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Wall Bracing

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    Harry Whitver

    Get Ready: Measure the length of every perimeter wall and the distances between openings and corners to openings for each floor of your plan. Choose a wall bracing method from the code. Determine the percentage of each wall area that needs to be braced, a calculation of wind speed, seismic zone, the level or story, and the chosen method. Multiple methods may apply depending on the design and loads to accommodate.
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    Harry Whitver

    Let-In Bracing: The old-school choice, made a little easier labor-wise and also a little stronger with metal components versus 1x4 wood, which buckles under force more easily. Set the braces at a 45 degree angle to achieve the best performance. Use this method with rigid foam insulation panels fastened to the outside of the studs to create a thermally broken insulated shell.
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    Harry Whitver

    Structural Panel Bracing: By far the most common method, it uses 15/16 inch-thick plywood or OSB panels for 16 inch on-center stud spacing (3/8 inch for 24 inch o/c spacing) and extending the full height of the stud wall. The code makes no distinction between vertical or horizontal panel orientation, but high-seismic areas may require more fastener and connector details to comply.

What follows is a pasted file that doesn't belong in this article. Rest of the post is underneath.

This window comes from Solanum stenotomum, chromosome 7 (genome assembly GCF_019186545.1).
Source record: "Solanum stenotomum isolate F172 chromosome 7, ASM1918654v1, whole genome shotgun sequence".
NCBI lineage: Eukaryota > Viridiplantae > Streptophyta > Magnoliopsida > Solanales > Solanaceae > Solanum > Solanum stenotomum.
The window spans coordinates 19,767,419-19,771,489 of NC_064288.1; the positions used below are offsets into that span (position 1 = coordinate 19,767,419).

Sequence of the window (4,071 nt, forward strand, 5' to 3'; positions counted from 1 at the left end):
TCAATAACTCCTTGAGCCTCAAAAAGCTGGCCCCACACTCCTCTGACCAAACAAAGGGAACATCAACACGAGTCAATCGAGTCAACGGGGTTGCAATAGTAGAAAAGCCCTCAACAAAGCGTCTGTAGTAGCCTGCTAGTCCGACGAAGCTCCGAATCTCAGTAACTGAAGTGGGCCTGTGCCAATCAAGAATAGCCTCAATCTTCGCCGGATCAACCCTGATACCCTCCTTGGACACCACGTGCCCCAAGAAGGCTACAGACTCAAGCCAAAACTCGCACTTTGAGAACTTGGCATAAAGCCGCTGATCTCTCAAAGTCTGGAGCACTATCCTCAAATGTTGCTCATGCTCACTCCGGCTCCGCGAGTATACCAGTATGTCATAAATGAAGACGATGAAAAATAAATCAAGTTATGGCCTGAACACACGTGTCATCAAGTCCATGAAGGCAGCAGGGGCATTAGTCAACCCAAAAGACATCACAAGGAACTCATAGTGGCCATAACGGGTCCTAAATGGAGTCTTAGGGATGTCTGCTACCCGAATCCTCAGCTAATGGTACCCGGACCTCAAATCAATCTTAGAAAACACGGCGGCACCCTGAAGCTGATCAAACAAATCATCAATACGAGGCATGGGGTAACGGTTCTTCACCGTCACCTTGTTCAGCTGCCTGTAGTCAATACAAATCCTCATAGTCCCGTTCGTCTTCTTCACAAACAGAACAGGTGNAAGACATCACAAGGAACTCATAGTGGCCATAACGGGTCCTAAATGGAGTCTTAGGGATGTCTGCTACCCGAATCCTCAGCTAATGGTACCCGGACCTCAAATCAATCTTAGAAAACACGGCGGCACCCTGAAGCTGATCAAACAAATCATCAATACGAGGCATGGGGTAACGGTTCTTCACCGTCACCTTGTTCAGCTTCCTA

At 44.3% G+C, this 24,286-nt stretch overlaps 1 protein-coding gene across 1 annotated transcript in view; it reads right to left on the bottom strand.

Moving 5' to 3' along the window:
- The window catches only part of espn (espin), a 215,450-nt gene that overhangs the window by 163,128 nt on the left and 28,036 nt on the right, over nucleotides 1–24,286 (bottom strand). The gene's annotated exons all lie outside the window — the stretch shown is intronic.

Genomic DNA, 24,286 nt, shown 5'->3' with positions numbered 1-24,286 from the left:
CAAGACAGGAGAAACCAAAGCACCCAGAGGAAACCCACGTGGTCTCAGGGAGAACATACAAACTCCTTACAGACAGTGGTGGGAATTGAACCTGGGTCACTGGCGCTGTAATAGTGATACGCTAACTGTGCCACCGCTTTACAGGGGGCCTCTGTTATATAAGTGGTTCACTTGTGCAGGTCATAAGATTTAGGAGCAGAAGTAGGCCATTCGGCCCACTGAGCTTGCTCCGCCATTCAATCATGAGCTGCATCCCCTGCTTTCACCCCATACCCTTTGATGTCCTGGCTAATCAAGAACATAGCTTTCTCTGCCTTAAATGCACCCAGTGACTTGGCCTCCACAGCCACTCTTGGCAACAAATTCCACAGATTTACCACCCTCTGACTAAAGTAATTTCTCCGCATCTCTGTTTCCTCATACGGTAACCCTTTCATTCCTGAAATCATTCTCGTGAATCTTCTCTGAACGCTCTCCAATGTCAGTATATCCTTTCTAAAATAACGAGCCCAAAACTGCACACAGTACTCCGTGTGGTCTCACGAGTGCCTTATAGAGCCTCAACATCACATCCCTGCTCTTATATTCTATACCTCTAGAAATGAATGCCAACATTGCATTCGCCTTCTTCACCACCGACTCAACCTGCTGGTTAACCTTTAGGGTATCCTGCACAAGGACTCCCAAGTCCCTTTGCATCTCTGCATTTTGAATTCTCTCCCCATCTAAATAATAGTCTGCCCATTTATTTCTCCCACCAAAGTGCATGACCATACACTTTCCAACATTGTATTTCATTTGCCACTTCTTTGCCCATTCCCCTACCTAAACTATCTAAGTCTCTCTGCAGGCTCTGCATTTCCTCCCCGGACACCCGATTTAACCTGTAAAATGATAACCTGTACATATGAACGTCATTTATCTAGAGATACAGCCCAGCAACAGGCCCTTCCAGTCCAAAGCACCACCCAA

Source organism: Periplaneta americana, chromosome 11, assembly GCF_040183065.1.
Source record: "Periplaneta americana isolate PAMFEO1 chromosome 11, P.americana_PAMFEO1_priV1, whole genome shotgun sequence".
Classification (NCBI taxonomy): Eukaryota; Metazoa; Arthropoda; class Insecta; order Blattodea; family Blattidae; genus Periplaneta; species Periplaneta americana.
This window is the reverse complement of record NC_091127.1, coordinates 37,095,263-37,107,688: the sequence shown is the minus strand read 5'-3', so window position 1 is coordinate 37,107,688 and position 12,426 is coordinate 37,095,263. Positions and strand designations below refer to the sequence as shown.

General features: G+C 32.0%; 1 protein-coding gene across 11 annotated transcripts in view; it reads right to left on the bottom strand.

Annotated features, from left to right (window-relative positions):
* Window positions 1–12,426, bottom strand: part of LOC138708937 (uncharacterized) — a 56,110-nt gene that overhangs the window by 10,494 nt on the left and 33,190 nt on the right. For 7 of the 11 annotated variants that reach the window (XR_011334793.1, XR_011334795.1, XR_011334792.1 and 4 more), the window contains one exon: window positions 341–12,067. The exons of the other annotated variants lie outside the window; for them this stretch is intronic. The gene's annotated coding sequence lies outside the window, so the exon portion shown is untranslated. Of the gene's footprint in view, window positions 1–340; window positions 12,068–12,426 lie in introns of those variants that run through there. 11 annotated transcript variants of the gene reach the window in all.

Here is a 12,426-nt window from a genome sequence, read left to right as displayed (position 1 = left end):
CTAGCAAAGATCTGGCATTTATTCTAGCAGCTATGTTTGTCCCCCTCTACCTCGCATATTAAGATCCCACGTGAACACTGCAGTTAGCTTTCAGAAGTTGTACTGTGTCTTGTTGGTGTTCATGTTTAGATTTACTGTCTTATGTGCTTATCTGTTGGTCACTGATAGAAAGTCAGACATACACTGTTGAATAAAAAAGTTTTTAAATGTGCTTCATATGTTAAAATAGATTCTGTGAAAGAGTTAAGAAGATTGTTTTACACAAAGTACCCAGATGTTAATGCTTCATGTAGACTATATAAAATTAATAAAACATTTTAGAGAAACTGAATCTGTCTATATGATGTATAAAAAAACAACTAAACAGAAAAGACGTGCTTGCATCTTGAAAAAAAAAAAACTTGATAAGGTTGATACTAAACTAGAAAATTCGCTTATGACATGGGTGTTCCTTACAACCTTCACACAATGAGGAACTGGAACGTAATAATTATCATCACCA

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    Shear Wall: Shear walls are designed for specific lateral loads (versus prescribed by code) and require an engineer’s stamp of approval. They feature thicker panels and holddowns (at least) at the foundation and are often used for narrow walls, such as on either side of a two-car garage door opening, to comply with the bracing code, and/or in hurricane- or earthquake-prone areas.

Lateral wall bracing has been in building codes since the HUD Minimum Property Standards of the 1950s. The purpose is to stiffen the structure against uplift and overturning (or tipping over) and shearing (or sliding) along its foundation or platform. Over the years, the provisions have been expanded and refined as floor plans became more complex, new materials became available, and as the damage to homes by earthquakes and hurricanes exposed gaps in the standards. Currently, builders can choose from eight methods to comply with the International Residential Code, and revisions to section 602.10.3 of the 2009 edition of the IRC made it easier to discern seismic and wind-load zones of their locations. “Those two forces act differently on a house,” says Gary Ehrlich, program manager of Structural Codes and Standards at the NAHB. “The revisions actually allow more flexibility to address them.” Consider the following tips and methods in the slideshow.